Very inexpensive but far from perfect. The cuts are always approximate, too be cleaned up after printing and during mounting, and one must remember to put the roll back into a light proof bag/box before turning the lights back on!

    Every roll over 30" wide that I've ever used has been rolled emulsion side in. Therefore, if you handle the paper only once to cut it, scratching the emulsion will not be an issue. Crimping is the main concern and best dealt with by rolling the paper up as soon as you pull it and before you cut it. I have no idea why one would use anything other than a box cutter to cut the paper - major PITA. A straight cut is not a problem so long as you use the edge of the paper box as a guide.

  5. #15
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    I use the "pull it out of the box/bag" method. I don't drag it over the box edge, I just use that as a rough guide. I use scissors, safer that a blade; the edge is rough but I can cut it properly after the picture is finished. I flatten it by putting it into a bag/cardboard sleeve from paper that I used up. Sitting in there for a while flattens it for the most part.
    Harry Pulley - Visit the BLIND PRINT EXCHANGE FORUM

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  6. #16
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    I print murals for a living and the best method for cutting from a roll is using an auto cutter.
    Secondly if auto cutter is out of the question, then using a tape measure and a blade, Put the measure on the top of the box, measure up to a point on your body where the length is , remember that length.
    Pull the paper straight up to that point in your body, then let the paper roll back on itself and hang it over the box edge, use a straight edge and cut. There will be no issues and this is how all mural printers cut paper on the fly if they do not have an auto cutter in their room.
    If any one here knows where I can find an auto cutter I would like the information, bending down to cut is a PIA for me these days.

  7. #17

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    There's been a autodispenser on ebay for a while now. It's located in the northwest and the seller wants $1300 for it, pickup only. I use a meteor seigen and a rollma 52 on a daily basis. I'll get rid of them once there is no more roll paper to dispense.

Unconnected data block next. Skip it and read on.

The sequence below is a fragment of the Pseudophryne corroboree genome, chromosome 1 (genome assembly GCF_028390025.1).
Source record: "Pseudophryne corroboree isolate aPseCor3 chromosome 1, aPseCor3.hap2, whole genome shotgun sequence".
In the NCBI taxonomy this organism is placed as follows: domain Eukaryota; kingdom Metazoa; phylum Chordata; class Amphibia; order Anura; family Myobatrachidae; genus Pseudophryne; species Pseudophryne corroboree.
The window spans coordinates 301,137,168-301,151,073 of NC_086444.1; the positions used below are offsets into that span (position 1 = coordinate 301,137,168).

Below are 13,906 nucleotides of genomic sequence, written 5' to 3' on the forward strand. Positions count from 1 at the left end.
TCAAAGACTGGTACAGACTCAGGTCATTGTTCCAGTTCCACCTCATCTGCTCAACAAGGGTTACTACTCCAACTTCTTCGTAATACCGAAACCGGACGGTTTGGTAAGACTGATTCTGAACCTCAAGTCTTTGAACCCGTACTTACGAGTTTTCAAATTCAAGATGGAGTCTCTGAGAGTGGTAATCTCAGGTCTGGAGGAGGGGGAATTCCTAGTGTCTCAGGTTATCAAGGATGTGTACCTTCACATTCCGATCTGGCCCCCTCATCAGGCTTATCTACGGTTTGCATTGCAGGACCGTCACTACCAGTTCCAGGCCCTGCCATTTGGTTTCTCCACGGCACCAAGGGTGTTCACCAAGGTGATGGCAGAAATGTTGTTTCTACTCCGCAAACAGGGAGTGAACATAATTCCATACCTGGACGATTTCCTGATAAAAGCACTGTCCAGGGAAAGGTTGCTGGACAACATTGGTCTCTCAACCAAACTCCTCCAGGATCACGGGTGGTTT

Re: paper curl... a non-issue once mural sheet is weighted, held down by magnets, masking tape or what have you. Remember, the less material handling, the less likely you'll f%$# it up.

  8. #18
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    I haven't cut wide rolls of photo paper, but I do cut down a big roll of inkjet paper with my logan mat cutter.

    If you need something temporary to set the spool on, visit your hardware store electrical aisle for a pair of rack-a-tiers.

  9. #19
    ROL
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    Quote Originally Posted by frotog View Post
    Every roll over 30" wide that I've ever used has been rolled emulsion side in. Therefore, if you handle the paper only once to cut it, scratching the emulsion will not be an issue. Crimping is the main concern and best dealt with by rolling the paper up as soon as you pull it and before you cut it. I have no idea why one would use anything other than a box cutter to cut the paper - major PITA. A straight cut is not a problem so long as you use the edge of the paper box as a guide.
    Of course rolls are emulsion in. I didn't mean to suggest that the unrolling itself from the box would injure the emulsion. But dragging large unwieldy widths, of curly paper around sharp cardboard may scratch the emulsion as easily as it can cause flesh paper cuts. Even the freshly cut edge of the (glossy fiber) paper, if allowed to sppring back onto the emulsion side, may injure its surface. The last time I had one in the darkroom, I found that blood neither makes a good developer, nor a consistent toner. As I apparently unsuccessfully attempted to indicate, without writing a multi-page treatise, the method itself works fine at no cost, for occasional use. And feel free to use any cutting implement you wish specific to your unquestionably superior method. There are other options that work as well for others. My objective observations were only to suggest that planning and careful handling of paper are necessary deviations to more carefree sheet paper handling. I in no way meant to disparage a method which so demonstrably works so well for such a sensitive individual.

  10. #20
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    Gentlemen - we're getting a bit sensitive here over something so simple as a paper-cutting technique discussion. Let's all take a step back.